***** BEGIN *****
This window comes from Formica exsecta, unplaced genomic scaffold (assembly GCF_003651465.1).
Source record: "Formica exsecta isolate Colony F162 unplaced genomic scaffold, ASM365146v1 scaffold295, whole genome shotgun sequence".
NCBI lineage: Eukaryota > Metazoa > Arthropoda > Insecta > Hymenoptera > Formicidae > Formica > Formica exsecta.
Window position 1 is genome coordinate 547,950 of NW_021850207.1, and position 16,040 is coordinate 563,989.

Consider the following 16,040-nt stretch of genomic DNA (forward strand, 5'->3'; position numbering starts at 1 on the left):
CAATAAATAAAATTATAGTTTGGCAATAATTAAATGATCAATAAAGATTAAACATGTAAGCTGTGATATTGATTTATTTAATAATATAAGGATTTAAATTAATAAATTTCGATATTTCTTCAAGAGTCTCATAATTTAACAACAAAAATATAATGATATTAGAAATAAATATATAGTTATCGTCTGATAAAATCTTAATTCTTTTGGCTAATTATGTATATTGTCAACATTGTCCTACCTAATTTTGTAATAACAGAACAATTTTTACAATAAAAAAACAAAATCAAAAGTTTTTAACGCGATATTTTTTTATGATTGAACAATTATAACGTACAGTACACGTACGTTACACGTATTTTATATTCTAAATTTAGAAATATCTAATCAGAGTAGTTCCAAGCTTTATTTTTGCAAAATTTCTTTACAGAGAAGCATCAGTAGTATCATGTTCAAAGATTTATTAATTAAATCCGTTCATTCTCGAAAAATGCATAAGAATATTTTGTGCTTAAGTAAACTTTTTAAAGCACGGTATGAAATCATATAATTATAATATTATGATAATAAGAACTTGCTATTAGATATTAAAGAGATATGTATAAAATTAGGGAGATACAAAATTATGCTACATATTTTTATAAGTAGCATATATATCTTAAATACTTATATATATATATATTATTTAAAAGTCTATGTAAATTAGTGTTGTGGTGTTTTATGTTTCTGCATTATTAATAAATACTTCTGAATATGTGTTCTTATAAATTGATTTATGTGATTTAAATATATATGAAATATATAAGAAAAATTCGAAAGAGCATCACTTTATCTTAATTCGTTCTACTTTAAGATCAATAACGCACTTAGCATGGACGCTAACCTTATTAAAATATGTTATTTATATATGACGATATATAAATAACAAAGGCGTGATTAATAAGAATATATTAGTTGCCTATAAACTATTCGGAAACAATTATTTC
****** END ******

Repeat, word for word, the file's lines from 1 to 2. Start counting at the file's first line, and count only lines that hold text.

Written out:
This window comes from Formica exsecta, unplaced genomic scaffold (assembly GCF_003651465.1).
Source record: "Formica exsecta isolate Colony F162 unplaced genomic scaffold, ASM365146v1 scaffold295, whole genome shotgun sequence".